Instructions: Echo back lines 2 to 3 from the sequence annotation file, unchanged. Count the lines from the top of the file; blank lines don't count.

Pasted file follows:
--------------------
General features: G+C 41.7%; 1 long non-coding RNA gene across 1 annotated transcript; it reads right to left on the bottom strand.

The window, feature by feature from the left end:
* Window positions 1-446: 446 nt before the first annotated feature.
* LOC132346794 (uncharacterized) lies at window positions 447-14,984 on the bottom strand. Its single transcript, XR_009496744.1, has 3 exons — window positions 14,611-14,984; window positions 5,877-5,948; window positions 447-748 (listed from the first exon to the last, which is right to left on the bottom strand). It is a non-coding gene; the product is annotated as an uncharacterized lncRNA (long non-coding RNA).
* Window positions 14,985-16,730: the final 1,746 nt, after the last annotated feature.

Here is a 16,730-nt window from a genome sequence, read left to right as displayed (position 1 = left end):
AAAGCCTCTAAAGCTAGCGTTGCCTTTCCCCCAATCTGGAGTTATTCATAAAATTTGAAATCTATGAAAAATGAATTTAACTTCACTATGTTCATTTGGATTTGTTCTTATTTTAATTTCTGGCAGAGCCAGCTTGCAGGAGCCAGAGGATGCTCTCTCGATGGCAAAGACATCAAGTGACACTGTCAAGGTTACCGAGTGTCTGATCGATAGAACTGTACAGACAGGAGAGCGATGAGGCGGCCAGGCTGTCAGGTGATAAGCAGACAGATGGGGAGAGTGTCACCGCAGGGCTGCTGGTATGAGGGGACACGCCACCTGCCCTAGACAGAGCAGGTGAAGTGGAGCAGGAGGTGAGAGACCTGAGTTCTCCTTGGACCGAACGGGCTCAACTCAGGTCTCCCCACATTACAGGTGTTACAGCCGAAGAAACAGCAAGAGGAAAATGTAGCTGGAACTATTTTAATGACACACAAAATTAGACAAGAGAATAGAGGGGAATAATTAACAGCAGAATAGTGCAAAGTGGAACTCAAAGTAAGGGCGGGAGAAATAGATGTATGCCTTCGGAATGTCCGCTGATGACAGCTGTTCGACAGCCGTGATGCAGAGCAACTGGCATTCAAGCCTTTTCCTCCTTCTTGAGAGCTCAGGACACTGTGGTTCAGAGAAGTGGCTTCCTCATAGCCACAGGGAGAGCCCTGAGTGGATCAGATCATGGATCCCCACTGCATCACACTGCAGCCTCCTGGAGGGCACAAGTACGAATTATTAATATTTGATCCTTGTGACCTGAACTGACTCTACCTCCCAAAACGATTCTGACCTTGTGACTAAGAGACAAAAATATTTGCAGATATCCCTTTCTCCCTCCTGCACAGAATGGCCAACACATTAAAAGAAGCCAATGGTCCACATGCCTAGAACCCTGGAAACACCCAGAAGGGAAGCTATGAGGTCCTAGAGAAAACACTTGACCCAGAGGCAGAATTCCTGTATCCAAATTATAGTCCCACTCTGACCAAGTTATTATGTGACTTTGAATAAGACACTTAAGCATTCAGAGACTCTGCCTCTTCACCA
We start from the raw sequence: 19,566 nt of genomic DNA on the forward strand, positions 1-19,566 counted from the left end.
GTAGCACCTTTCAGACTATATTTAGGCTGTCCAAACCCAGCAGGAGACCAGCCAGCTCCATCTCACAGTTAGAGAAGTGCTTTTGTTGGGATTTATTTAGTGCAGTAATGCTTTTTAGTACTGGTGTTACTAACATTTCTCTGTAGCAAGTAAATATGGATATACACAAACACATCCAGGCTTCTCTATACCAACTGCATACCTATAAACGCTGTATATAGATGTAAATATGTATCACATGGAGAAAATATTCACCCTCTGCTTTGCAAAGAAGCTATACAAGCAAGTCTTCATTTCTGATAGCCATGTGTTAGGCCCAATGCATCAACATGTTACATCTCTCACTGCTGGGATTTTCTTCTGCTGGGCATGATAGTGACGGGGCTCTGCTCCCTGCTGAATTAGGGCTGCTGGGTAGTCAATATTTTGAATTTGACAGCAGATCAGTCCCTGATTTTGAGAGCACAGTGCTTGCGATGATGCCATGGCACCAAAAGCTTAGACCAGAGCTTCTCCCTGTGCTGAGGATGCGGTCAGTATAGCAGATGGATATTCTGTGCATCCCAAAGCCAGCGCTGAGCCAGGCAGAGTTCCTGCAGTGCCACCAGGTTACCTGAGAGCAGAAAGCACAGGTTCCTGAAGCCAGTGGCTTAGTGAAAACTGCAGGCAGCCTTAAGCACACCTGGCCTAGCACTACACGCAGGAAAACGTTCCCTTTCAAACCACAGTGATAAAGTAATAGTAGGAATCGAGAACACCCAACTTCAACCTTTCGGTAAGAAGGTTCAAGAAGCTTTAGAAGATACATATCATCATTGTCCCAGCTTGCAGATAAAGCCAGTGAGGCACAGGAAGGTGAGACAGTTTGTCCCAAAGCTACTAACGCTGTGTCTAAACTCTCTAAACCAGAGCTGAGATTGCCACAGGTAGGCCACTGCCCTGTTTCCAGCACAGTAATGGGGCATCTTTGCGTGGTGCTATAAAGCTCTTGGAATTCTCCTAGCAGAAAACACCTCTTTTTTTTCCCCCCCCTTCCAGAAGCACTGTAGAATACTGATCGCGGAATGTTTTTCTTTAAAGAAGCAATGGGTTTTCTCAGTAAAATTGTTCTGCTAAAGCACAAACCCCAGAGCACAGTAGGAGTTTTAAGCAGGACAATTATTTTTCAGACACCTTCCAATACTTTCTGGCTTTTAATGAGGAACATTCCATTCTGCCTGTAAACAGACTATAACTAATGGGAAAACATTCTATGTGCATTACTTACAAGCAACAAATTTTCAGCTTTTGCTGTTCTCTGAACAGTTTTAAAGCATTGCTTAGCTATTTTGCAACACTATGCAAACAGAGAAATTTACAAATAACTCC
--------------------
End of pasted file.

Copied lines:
The window, feature by feature from the left end:
* Window positions 1-446: 446 nt before the first annotated feature.